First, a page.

Peter Renn is a staff attorney at Lambda Legal, a gay rights organization. He successfully argued to the U.S. Court of Appeals for the Ninth Circuit that Philip Rosati, a man who killed his wife, should be allowed to sue California prison officials for violating his Eighth Amendment through deliberate indifference to his severe gender dysphoria.
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This is what Rosati did to his wife, Franceska :
About 9:00 a.m. on April 20, 1997, Andrew Thomas, Franceska’s 15 year-old son, found his mother dead in her bed in the bedroom she shared with Rosati. When Thomas went to bed shortly after 10:00 p.m. the night before, Rosati and Franceska were arguing. When Thomas awoke on April 20, Rosati was gone. Rosati was with Franceska when she died. Rosati fled out of state, abandoning one of the family’s cars, renting a car which he abandoned in Texas, and making arrangements to access Franceska’s remaining money. When Rosati learned authorities were pursuing him, he returned to California, but was arrested before turning himself in. These facts were undisputed. The prosecution argued Rosati, an admitted drug seller/addict and felon, murdered Franceska for financial gain as the culmination of a failing marriage, fled, and was caught while continuing to try and elude the police. At trial, Rosati testified he discovered Franceska not breathing and without a pulse from self-inflicted heroin ingestion, revived her, fell asleep, awoke to find her dead, and fled, fearing he would be accused of killing her. Rosati claimed he returned to California intending to turn himself in, but was arrested before he could do so.Franceska married Rosati while he was in prison for robbery. After his release, Rosati moved in with Franceska and Thomas. While Rosati was employed, he continued to use heroin regularly, using up much of Franceska’s financial reserves received as an inheritance from her father. The couple argued regularly about Rosati’s heroin addiction. Franceska complained that Rosati hit her two times during these arguments. Once, Franceska took heroin herself to show Rosati the problems associated with living with a drug abuser. Franceska worked regularly. She was depressed, but not suicidal. Thomas’ and Rosati’s relationship became strained. In the weeks before her death, the couple’s relationship deteriorated. Franceska reported she was considering divorce. Rosati quit his job.
Investigators responding to Thomas’ 911 call found Franceska’s nude body on her back in bed, underneath an afghan and on top of a slightly bloody towel. Rigor mortis and unresponsive blood pooling in Franceska’s body indicated she had been dead several hours and had not been moved after death. Franceska’s external genitalia were discolored and bruised. When turned over, Franceska’s body disclosed the initials PR carved lightly into her left buttocks. The tiny amount of blood suggested the initials were carved after Franceska died. Otherwise, Franceska’s body displayed no visible trauma. The bedroom was undisturbed, nothing was missing, the family dog had not barked during the night, and there were no signs of a struggle. Investigators found two extra-strength acetaminophen capsules near the body, and a lighter and cigarette ashes on the bed. Other than one pillow found on a sweatshirt, the bedding was undisturbed. Investigators found an inside-out pair of red sweat pants on the floor at the foot of the bed. Investigators also recovered several rolls of film, some of which contained photos of Franceska both before and after death, Franceska’s diaries, and financial data.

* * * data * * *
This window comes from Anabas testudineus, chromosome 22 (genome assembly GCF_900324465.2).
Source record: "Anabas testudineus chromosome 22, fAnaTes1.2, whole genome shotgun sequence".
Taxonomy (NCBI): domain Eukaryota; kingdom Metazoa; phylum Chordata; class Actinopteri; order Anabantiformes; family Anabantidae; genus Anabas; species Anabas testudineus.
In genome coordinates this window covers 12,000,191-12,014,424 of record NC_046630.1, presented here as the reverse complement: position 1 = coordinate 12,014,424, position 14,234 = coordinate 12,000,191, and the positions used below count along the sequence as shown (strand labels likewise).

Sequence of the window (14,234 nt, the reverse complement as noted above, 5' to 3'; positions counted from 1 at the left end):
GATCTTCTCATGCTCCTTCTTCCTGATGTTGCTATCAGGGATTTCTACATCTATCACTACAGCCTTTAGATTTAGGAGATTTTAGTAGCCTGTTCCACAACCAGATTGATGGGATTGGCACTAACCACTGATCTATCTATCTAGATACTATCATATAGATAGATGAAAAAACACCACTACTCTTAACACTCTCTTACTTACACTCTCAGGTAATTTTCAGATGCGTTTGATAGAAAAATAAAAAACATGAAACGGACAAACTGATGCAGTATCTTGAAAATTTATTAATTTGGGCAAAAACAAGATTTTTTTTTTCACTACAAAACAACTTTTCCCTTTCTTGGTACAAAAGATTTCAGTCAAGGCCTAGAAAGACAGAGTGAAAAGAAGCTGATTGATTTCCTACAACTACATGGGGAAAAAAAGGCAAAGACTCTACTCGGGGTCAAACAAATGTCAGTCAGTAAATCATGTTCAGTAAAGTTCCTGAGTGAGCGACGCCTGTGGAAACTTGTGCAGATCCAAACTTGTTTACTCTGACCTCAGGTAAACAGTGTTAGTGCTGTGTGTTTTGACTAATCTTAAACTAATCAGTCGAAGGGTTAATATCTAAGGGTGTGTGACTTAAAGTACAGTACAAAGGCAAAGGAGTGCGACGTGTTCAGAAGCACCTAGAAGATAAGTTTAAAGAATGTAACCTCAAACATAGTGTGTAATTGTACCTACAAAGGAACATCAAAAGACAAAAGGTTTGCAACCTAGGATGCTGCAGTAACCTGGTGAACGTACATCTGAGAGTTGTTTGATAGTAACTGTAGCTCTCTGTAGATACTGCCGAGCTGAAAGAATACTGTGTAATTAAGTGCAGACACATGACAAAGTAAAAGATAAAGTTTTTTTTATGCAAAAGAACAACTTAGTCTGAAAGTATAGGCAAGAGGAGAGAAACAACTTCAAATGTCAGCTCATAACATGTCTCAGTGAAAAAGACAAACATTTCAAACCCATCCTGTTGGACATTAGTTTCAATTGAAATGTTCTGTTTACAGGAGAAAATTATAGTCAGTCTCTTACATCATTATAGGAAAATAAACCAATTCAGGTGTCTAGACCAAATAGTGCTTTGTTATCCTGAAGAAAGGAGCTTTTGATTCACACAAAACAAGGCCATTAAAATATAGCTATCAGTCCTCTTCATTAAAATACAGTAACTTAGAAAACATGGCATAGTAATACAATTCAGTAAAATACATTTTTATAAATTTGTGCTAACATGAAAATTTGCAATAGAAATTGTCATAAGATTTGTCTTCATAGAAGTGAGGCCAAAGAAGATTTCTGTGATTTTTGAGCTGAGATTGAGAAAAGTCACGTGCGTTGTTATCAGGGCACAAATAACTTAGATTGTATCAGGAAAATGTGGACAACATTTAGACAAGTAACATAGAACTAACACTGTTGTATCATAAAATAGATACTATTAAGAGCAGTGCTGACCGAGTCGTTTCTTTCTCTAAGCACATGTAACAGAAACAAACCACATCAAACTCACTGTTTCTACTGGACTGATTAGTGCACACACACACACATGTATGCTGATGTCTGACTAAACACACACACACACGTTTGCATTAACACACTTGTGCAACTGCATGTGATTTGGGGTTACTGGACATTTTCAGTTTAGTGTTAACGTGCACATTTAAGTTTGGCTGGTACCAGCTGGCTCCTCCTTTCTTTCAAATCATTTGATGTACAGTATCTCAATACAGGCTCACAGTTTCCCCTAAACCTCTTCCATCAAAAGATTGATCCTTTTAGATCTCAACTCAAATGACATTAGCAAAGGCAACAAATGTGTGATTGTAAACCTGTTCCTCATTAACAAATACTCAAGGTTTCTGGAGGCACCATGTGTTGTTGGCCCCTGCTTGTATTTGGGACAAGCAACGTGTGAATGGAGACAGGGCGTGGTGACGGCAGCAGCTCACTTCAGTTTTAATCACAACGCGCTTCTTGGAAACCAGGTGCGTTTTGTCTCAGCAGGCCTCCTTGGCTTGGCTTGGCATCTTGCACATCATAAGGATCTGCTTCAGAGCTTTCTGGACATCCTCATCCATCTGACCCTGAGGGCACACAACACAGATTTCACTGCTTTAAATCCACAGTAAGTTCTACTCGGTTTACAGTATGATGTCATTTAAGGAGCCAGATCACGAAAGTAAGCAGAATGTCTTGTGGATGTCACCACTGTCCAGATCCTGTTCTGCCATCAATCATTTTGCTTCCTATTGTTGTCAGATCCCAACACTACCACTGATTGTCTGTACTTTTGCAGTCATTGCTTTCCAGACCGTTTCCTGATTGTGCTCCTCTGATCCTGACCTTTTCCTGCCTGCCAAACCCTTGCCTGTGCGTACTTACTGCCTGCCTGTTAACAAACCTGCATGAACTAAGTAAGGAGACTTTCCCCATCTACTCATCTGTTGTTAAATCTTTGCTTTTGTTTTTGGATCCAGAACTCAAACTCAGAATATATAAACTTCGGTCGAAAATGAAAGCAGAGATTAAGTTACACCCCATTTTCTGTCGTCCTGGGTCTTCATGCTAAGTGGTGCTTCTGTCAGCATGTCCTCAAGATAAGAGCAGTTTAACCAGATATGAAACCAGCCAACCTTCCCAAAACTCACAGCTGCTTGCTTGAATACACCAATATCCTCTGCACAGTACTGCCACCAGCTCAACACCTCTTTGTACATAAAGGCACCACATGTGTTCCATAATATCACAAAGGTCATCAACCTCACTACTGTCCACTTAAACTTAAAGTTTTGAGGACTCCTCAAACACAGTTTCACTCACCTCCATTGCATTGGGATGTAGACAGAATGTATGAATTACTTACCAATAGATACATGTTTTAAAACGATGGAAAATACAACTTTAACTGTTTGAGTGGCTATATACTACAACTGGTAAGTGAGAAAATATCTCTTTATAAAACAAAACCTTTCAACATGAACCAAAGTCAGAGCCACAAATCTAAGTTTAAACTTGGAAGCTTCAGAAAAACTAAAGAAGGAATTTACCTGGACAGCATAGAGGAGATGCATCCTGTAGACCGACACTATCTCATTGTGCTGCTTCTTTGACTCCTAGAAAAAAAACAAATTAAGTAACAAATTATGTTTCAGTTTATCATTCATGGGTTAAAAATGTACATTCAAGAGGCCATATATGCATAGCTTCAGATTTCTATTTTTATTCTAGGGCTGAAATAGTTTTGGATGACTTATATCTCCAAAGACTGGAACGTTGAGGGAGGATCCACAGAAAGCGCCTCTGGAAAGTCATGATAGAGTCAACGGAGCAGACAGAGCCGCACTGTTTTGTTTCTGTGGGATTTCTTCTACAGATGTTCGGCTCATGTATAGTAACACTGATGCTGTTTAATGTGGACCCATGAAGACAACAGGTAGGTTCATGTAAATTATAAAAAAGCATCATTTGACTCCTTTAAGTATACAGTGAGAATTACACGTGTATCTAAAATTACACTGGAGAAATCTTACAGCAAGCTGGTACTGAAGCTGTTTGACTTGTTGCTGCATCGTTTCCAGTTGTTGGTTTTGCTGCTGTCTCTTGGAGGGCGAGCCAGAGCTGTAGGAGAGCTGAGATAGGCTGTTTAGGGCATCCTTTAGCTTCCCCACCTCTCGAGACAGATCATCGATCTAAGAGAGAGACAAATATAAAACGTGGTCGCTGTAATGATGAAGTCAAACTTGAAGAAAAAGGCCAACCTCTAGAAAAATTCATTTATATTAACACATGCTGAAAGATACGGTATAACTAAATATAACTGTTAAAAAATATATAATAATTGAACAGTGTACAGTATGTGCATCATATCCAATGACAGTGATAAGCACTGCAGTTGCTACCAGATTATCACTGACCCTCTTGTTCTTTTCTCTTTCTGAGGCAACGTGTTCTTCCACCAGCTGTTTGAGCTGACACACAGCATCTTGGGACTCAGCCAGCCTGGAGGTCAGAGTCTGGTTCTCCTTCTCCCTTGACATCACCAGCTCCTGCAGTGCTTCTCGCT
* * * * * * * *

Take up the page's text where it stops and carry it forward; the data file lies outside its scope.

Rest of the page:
At the time of her death, Franceska stood five feet, five inches tall, weighed 118 pounds, and possessed good health, with no chronic health problems. She had no injection sites or track marks on her arms, negating recent or chronic drug abuse. However, Franceska’s autopsy disclosed a potentially lethal dose of free morphine in her blood. Heroin almost immediately begins to metabolize into free morphine after injection into a living person. Thus, Franceska was alive when the heroin was injected. The coroner found no injection sites during the autopsy, but only looked for them on Franceska’s arms. After the body was cremated, the coroner used autopsy photos to opine that four small red welts on Franceska’s buttocks could have been injection marks. Normally, death caused by a heroin overdose results from slowed metabolism that leads to pulmonary edema, fluid buildup in the lungs from which the person essentially drowns. Franceska had only slight pulmonary edema, inconsistent with death from a heroin overdose.
The coroner opined that Franceska died from asphyxiation caused by compression of her face and neck, most likely caused by suffocation through use of a soft object like a pillow. While there was no definitive evidence of strangulation, strangulation often does not leave visible neck trauma. Franceska also had small abrasions on the right cheek, a bruised tongue, and an internal lip cut, all consistent with asphyxiation by suffocation. Inside her neck, Franceska had significant hemorrhaging to the sternocleidomastoid muscle, also consistent with heavy neck pressure. Franceska’s body bore no signs of attempted resuscitation.
Two defense experts opined that a heroin overdose sometimes causes rapid heart failure, causing rapid death without the normal amount of pulmonary edema, and that Franceska’s other injuries might have been caused by attempted resuscitation.